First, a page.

If you instantly pop a modal which completely obscures your page on the very first visit to your site, then yes - that's abuse of the modal paradigm. This is the modal the original author is referring to. Not all modals.

Yes, cannot vote up twice

IMO it doesn't worth the time to discuss appropriate and inappropriate uses of JavaScript. It's way simpler to disable it entirely. I use two browsers: Firefox with "YesScript" extension which keeps the black list of sites where JS is disabled: see a popup? laggy scrolling? sticky headers? Bam! hit the button and you won't see it again.

For work, where web applications like Google suite matter, I use Chrome.

Some time ago browser developers realized that letting Javascript open new windows was a bad idea and every browser now has a setting (on by default) to block pop-ups. IMO now it's time to introduce a few other anti-abuse settings. My candidates are:

  - code execution on "scroll" events
  - CSS animations (web devs, your transitions are NEVER smooth, even of MBP)
  - position:fixed (auto-replace to position:static)

> position:fixed (auto-replace to position:static)

I've gotten pretty good results from a bookmarklet that converts `position: fixed` elements to `display: none`.

Here's mine:

    javascript:for (let e of document.querySelectorAll('*')) if (/fixed|sticky/.test(getComputedStyle(e).position)) e.style.position = 'static';
I use it so many times a day it's not even funny (it's in my bookmarks bar, keyed to ctrl-2). I think it removes (or obscures) an element that I wanted to see in hindsight, way less than 1% of the time. It would be nice if I could just tell the browser to just ignore the `fixed` or `sticky` position properties entirely.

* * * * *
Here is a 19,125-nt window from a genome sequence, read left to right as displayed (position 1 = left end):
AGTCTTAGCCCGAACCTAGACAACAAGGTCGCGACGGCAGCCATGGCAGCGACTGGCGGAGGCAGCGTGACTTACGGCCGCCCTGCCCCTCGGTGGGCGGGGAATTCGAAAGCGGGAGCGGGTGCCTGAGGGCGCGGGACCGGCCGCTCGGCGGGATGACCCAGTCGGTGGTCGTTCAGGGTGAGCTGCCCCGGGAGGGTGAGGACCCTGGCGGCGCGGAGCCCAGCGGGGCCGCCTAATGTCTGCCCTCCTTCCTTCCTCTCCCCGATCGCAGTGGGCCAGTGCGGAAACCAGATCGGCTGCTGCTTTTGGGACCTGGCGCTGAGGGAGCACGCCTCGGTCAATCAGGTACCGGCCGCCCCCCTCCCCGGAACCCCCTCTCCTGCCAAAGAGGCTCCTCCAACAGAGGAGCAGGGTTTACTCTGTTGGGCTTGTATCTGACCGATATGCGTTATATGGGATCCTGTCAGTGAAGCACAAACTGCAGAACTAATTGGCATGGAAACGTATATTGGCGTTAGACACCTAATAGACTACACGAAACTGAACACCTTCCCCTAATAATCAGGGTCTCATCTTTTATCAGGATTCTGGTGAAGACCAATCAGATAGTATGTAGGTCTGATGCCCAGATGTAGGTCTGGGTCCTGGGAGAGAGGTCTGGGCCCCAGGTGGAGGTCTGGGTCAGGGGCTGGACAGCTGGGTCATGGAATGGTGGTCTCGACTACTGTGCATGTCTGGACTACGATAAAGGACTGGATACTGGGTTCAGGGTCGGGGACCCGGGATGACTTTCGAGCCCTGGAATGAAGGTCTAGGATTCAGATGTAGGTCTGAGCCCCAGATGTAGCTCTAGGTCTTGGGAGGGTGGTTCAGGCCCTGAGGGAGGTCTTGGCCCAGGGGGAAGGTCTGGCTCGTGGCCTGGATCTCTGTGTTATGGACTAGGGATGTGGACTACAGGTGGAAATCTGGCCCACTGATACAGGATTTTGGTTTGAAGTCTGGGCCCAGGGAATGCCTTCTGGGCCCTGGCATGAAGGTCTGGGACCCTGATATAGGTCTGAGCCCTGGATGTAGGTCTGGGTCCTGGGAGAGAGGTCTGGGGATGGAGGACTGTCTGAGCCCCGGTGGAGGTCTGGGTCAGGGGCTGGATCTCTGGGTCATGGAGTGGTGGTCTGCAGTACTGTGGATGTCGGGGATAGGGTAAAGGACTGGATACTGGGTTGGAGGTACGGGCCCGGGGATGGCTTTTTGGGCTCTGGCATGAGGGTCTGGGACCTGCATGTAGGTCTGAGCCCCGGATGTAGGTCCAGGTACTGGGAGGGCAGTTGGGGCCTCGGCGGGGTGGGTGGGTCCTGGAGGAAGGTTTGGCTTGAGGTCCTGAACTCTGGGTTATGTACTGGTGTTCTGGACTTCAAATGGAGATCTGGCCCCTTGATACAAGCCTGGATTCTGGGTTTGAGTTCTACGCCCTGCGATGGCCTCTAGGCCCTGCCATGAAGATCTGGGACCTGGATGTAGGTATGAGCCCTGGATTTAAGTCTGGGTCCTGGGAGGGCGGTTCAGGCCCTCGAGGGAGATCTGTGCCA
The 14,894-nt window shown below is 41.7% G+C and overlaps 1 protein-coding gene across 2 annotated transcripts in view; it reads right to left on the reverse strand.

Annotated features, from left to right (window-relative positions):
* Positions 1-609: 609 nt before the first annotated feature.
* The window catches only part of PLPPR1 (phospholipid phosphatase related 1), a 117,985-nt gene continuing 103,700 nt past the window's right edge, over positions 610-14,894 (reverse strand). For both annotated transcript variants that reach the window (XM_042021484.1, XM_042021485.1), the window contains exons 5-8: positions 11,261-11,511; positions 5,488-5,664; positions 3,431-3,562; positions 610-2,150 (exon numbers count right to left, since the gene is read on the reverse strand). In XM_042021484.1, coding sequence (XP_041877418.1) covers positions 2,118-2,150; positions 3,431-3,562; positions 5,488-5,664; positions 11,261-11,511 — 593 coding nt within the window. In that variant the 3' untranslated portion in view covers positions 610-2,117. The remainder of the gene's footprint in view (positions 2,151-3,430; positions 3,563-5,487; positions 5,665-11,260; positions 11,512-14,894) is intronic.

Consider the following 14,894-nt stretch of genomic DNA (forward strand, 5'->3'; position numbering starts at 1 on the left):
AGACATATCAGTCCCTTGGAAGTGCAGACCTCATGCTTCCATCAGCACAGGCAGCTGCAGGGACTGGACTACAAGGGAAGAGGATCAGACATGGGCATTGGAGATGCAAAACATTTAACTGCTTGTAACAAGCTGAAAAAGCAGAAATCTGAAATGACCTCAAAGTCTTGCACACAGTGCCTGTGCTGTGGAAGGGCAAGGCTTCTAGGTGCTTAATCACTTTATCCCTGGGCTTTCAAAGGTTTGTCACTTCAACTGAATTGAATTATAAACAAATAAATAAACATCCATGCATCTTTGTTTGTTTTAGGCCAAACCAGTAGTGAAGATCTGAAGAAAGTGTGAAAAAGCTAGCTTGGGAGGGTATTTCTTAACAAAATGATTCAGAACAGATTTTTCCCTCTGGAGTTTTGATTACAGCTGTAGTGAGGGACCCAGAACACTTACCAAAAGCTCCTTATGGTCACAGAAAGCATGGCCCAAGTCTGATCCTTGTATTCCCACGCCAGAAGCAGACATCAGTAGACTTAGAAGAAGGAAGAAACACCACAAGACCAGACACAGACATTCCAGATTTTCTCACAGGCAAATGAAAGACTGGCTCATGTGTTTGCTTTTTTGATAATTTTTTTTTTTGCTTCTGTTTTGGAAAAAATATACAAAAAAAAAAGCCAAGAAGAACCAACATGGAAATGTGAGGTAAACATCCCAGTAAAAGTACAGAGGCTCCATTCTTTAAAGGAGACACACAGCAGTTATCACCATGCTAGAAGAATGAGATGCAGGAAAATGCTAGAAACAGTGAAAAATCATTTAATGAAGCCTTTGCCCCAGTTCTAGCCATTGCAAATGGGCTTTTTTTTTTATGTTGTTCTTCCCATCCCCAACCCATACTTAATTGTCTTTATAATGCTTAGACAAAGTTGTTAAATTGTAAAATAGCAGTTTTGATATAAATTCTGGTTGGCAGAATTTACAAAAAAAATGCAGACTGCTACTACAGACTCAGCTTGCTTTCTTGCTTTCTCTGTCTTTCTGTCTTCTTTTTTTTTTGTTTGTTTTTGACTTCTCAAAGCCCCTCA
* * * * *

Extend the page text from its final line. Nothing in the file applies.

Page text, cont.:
Those are all really good ideas, and I've had some similar thoughts myself.

But, they won't be added to Firefox unless they are first added to Chrome, and they certainly won't be added to Chrome.

Firefox was I believe the first browser to include blocking of popups, and it was said to be irresponsible and harmful to advertisers. But the days of Firefox being at all disruptive are long over.

> Firefox was I believe the first browser to include blocking of popups

No it was Opera. Same for tabbed browsing (can you imagine not having that today? only spawning new windows?).

No, I don't want to chat with someone either.

So please stop beeping at me and popping up a chat modal.

You would be surprised at the number of chats e-commerce websites receive in a day.

One of our clients (selling clothes targeting 40+ women) had their sales almost double when we added in a simple livechat widget.

Since I discovered that they actually put helpful people behind those chats I've started to use them. Now I ask questions with all my online transactions. "How is the warranty? Do clients return this product a lot? Do you have any similar products to recommend me?", etc.